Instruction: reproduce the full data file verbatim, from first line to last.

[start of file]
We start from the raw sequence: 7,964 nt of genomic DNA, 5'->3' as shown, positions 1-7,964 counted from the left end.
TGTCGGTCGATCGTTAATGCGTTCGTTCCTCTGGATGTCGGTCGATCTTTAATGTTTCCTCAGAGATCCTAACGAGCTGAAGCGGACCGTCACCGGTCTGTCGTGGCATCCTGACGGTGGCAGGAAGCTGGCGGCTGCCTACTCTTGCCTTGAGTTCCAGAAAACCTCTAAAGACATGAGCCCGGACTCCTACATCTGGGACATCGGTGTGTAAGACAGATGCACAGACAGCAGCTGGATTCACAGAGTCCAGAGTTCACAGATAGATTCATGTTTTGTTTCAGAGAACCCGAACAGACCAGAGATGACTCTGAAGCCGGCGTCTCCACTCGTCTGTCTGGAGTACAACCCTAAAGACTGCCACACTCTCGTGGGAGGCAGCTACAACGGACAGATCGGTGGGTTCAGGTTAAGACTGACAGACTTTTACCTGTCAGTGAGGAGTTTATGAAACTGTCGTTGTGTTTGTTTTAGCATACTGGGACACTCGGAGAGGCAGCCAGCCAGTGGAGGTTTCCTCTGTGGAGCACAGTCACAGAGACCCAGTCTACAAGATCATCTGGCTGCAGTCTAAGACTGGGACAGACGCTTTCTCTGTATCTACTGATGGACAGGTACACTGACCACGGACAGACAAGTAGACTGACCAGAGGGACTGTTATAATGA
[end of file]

We start from the raw sequence: 7,964 nt of genomic DNA, 5'->3' as shown, positions 1-7,964 counted from the left end.
TGTCGGTCGATCGTTAATGCGTTCGTTCCTCTGGATGTCGGTCGATCTTTAATGTTTCCTCAGAGATCCTAACGAGCTGAAGCGGACCGTCACCGGTCTGTCGTGGCATCCTGACGGTGGCAGGAAGCTGGCGGCTGCCTACTCTTGCCTTGAGTTCCAGAAAACCTCTAAAGACATGAGCCCGGACTCCTACATCTGGGACATCGGTGTGTAAGACAGATGCACAGACAGCAGCTGGATTCACAGAGTCCAGAGTTCACAGATAGATTCATGTTTTGTTTCAGAGAACCCGAACAGACCAGAGATGACTCTGAAGCCGGCGTCTCCACTCGTCTGTCTGGAGTACAACCCTAAAGACTGCCACACTCTCGTGGGAGGCAGCTACAACGGACAGATCGGTGGGTTCAGGTTAAGACTGACAGACTTTTACCTGTCAGTGAGGAGTTTATGAAACTGTCGTTGTGTTTGTTTTAGCATACTGGGACACTCGGAGAGGCAGCCAGCCAGTGGAGGTTTCCTCTGTGGAGCACAGTCACAGAGACCCAGTCTACAAGATCATCTGGCTGCAGTCTAAGACTGGGACAGACGCTTTCTCTGTATCTACTGATGGACAGGTACACTGACCACGGACAGACAAGTAGACTGACCAGAGGGACTGTTATAATGA